Meanwhile, Bev's own career had taken off thanks to her hit single, and she gained considerable exposure as a supporting artist on tours by international names including Herb Alpert & The Tijuana Brass, Winifred Atwell, The Rolling Stones and Roy Orbison. Like many pop stars at this time, Bev's success led to offers for commercial product endorsement, and she was hired to promote the famous Hills Hoist rotary clothes line. Still photos from this campaign can be found on Bev's website and an excerpt from a TV ad recently (Aug. 2004) featured in a story on the Hills Hoist on the ABC-TV social History program Rewind.
Bev scored two more national Top 40 placings among her subsequent releases. Her second single was a Barry Mann and Cynthia Weil song "Come On Over To Our Place" (#25 Sydney, #27 Brisbane, #14 Adelaide, March 1967), originally recorded by The Drifters in 1965 as "Come On Over To My Place". It was followed by "You Baby" / "You Are The Love of My Life"(June 1967), which did not chart. During the year EMI also released an EP, Come On Over To Bev's Place and the LP This Is Bev.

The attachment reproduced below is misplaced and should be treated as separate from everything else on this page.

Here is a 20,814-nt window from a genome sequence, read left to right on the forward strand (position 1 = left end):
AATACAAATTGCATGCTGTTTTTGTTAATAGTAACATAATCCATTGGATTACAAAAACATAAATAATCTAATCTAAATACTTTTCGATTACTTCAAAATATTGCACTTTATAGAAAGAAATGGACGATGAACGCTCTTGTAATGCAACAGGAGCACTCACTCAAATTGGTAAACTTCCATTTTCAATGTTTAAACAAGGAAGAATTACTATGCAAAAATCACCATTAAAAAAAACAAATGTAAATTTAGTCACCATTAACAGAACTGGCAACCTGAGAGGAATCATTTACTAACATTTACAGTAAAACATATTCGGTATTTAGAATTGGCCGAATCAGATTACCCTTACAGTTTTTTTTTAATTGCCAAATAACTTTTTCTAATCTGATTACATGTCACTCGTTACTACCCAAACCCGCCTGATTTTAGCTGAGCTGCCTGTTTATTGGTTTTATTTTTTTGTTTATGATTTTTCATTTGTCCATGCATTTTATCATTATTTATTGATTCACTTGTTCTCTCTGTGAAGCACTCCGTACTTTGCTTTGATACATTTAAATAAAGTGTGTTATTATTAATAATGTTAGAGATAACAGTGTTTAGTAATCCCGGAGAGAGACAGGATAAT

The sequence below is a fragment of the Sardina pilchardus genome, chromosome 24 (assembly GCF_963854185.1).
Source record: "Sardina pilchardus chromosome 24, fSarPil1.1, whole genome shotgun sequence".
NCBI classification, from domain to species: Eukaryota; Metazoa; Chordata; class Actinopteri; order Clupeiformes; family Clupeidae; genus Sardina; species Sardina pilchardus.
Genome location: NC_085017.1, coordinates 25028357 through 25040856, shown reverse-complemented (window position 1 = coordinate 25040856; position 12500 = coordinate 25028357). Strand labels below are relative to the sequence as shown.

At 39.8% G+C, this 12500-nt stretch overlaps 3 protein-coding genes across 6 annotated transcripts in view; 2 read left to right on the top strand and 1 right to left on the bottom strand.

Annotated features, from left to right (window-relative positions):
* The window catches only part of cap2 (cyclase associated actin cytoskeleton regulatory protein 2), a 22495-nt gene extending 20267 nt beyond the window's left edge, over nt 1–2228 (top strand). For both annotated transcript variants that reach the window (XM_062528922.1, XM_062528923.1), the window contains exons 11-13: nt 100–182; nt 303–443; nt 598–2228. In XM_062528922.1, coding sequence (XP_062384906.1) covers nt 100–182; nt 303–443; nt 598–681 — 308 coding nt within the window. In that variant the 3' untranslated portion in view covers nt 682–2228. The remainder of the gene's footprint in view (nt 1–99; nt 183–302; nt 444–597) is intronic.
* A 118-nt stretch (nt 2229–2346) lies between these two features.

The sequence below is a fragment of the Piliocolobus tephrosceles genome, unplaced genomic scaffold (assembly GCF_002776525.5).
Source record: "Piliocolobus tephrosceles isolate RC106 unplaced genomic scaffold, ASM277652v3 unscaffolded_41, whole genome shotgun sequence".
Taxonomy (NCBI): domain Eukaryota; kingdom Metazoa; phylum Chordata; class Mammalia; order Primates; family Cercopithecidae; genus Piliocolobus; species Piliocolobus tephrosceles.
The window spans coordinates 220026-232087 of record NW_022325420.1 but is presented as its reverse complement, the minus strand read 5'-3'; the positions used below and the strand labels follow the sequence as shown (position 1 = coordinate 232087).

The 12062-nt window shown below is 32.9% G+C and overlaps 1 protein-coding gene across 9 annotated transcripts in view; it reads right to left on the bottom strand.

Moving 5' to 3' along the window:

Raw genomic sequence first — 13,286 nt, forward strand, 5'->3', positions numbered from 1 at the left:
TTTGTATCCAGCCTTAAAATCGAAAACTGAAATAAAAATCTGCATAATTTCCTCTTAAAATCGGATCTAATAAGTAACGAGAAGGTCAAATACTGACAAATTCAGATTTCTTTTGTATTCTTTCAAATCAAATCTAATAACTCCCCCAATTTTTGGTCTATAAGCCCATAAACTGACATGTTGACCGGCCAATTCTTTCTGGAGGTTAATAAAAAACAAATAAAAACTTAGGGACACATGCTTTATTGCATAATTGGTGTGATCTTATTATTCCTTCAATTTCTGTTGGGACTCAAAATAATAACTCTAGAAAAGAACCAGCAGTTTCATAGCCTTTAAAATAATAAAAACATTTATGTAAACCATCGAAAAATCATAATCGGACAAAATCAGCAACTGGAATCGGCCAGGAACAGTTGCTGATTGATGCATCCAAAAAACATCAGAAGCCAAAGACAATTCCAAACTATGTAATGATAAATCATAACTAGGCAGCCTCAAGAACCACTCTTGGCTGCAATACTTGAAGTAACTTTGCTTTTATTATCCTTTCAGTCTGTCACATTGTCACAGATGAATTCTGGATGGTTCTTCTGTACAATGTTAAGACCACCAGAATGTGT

Bev's next single "One in a Million" / "Give Me Time" fared significantly better, reaching #28 in Sydney, #8 in Brisbane and #13 in Adelaide in February 1968. The A-side was written by the hit-making British writing and production duo Jackie Trent & Tony Hatch. The song was also recorded by (and presumably written for) Petula Clark -- for whom Trent and Hatch most many hits -- but it appears that Bev's version of the song was in fact the first to be released -- Petula's version was recorded in March 1967 but was not released as a single until August 1968.